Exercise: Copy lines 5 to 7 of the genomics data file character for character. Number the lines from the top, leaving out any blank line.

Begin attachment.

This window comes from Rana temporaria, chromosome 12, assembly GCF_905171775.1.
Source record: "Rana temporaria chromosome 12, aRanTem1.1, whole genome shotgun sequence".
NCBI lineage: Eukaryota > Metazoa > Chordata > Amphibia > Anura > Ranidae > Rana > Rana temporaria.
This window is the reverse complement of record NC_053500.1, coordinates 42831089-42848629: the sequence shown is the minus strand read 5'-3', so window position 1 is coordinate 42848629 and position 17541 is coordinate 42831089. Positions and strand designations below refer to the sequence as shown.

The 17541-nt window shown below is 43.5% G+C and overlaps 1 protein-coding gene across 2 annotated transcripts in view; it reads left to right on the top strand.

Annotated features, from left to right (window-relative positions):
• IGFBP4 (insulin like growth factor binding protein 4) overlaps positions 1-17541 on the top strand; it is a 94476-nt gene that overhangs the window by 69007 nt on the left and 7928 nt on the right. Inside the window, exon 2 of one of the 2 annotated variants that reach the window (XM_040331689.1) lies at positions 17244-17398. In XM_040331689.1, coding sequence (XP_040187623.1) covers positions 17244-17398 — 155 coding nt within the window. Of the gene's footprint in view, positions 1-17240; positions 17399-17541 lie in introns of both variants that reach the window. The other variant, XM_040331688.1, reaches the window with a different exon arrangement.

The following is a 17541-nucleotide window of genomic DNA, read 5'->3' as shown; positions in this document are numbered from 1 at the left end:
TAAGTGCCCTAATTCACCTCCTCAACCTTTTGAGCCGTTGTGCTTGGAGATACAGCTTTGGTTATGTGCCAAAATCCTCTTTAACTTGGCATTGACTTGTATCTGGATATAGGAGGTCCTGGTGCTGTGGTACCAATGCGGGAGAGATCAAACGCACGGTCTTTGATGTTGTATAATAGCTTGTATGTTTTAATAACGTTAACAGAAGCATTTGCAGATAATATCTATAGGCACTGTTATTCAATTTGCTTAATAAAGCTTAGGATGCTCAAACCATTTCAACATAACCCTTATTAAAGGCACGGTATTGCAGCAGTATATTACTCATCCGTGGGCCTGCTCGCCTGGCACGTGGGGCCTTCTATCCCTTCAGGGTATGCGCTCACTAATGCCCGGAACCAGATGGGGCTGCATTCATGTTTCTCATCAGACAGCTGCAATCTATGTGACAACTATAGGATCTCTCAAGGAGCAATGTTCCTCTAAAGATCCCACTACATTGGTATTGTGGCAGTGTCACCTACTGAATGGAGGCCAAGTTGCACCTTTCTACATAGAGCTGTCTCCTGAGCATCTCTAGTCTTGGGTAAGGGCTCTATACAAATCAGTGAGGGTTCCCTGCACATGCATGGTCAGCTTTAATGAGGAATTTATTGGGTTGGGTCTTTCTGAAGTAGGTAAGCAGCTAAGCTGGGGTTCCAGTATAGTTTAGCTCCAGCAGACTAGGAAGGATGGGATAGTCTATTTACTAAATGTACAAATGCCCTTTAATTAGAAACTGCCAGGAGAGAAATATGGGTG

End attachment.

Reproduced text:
The 17541-nt window shown below is 43.5% G+C and overlaps 1 protein-coding gene across 2 annotated transcripts in view; it reads left to right on the top strand.

Annotated features, from left to right (window-relative positions):
• IGFBP4 (insulin like growth factor binding protein 4) overlaps positions 1-17541 on the top strand; it is a 94476-nt gene that overhangs the window by 69007 nt on the left and 7928 nt on the right. Inside the window, exon 2 of one of the 2 annotated variants that reach the window (XM_040331689.1) lies at positions 17244-17398. In XM_040331689.1, coding sequence (XP_040187623.1) covers positions 17244-17398 — 155 coding nt within the window. Of the gene's footprint in view, positions 1-17240; positions 17399-17541 lie in introns of both variants that reach the window. The other variant, XM_040331688.1, reaches the window with a different exon arrangement.